LOS ANGELES — If there is just one of Phil Jackson's theories that you should learn before his court time is done, it's the one about "the invisible leader."
That one, more than any, speaks to what Jackson has done so brilliantly with the Chicago Bulls and the Lakers. It is also so very Phil, all about the power of the Zen.
You know the gist of it without even knowing you know it, because you know Jackson never did bring Kobe Bryant and Shaquille O'Neal into his office together for a forced clear-the-air meeting and you know Jackson just sits there and lets his guys fight through adversity and stalled momentum instead of calling timeouts all other coaches call.
Jackson's greatest aspiration is to be an invisible leader — having taught so profoundly and orchestrated so properly that everything falls into place without him having to strong-arm the moment.
Perhaps his past words helped or his previous practices lent structure, but he wants his players to create the rhythm and flow in this read-and-react team game so that the best moments just happen on their own.
Obviously, Jackson has done pretty well as the invisible leader; that's not what this is about.
This is about something far more remarkable having happened: Jackson has made Bryant into an invisible leader, too.
Yes, Kobe — previously unable to withhold neither scowl nor scream at a teammate's misstep — is perfectly willing even now to be bad cop to Derek Fisher's good.
But if you looked closely Tuesday night, you could see in so many ways in the Lakers' victory over the Bulls that Bryant was leading the team without having to stop the show himself.
It wasn't even that second star Pau Gasol dominated and Bryant could just cruise. Gasol struggled, and Bryant was deeply involved in everything the Lakers did. He just wasn't loud about it.
Let's meet the executive producer of the Shannon Brown Show.
That jump, hang and swing for a blocked shot that Brown got was straight out of the early chapters of Bryant's book. There was Brown trying discreetly to pop a rebound away by punching underhand at it ... another trademarked Bryant move.
And when Brown was at his hottest in the second quarter, Bryant got with Brown on the weak side of the triangle and bent it single-handedly to create the open shot for Brown to reach 4 for 4 on 3-pointers: Bryant controlled the ball at the pinch-post, waited for the right angle to screen Kyle Korver off from Brown and then executed both pass and pick.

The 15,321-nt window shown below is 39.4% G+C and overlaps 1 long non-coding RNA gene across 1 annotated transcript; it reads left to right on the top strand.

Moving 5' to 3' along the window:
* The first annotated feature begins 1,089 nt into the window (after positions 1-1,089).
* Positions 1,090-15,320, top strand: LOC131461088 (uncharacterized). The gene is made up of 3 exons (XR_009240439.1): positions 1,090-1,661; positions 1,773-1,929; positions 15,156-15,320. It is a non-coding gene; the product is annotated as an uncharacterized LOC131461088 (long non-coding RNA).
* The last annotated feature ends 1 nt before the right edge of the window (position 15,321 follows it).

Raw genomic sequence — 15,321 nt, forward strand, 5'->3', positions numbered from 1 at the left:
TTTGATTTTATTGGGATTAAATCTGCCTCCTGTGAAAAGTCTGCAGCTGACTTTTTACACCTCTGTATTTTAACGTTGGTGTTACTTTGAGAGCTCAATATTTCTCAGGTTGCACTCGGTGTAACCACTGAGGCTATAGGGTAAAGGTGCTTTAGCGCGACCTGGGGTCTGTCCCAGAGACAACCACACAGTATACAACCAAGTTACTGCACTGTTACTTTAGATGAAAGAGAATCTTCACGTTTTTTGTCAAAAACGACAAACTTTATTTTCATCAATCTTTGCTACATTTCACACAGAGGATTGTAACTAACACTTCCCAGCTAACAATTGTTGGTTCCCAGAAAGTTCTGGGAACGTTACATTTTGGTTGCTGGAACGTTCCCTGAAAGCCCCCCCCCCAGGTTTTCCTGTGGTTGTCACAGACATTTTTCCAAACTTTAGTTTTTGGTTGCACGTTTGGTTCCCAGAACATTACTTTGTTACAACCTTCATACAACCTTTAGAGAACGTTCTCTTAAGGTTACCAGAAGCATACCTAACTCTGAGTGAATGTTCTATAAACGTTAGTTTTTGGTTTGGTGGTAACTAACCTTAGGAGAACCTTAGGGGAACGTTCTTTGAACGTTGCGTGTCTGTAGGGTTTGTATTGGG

The Lakers' big finish? The award for best director goes to ... Kobe Bryant.
The game's greatest closer had served as the opening act, scoring the Lakers' first seven points to establish his threat against Bulls coach Tom Thibodeau, the former Celtics defensive coordinator whom Bryant said has a philosophy of "anybody but ..." — meaning he'll let anybody but Bryant beat him.
With that in mind, the alpha dog planned to morph into the invisible barker down the stretch.
Here's how the Lakers' lead grew from one point to 12 points in the middle of the fourth quarter:
Bryant is double-teamed before even making a move, so he passes to the unguarded Matt Barnes, who waltzes toward the rim and is fouled.
Bryant is not double-teamed, so he backs in to one of his spots and drops a 13-foot fadeaway. Bryant will not be left alone with single coverage again.
While Derrick Rose is shooting free throws, Bryant pulls new teammate Steve Blake aside off stage to draw out some details about positioning on the floor. Bryant's map will prove rather handy for Blake.
Smothered at the other end, Bryant passes up top to Brown, who moves the ball over to Blake, standing in that familiar spot where Fisher has so often launched open clutch shots. Blake hits the open 3-pointer.
With the Lakers coming up court in delayed transition, the Bulls defense tilts automatically to the right side of the floor because Bryant is there. So Brown moves the ball left, where Blake is all alone for another 3-pointer.
Thibodeau takes a timeout, suddenly trailing by a 95-83 count. Bryant's reaction? He stands there for a second, smiling at his frenzied teammates as if they are daughter Natalia's soccer team after it has scored a goal. Then Bryant looks to Brown and points individual credit his way ... as much for the proper decisions in passing as for the sharp shooting.
Bryant has always been able to grasp the nuances of the game, but he hasn't always been eager to embrace them when he could take over games in the warmth of that familiar spotlight. That "hockey assist" — the pass before the assist that goes uncredited in basketball — is one Jackson has harped on Bryant to make for years and years, and it's now to a point that Bryant makes it and enjoys making it.
For a great player, the most advanced coursework is the "make your teammates better" thesis, one that Bryant in 2008 really figured out was much more about building others' confidence than piling up your own assists.
Guess which thing is done more invisibly?
Bryant has learned that much from the invisible leader. And soon enough, it'll go a step further: The leader won't merely be invisible, he'll really be gone.
When Jackson retires, though, his legacy will live on ... because someone else can perform the magic now.
For the team's greater good, Bryant can make himself disappear, too.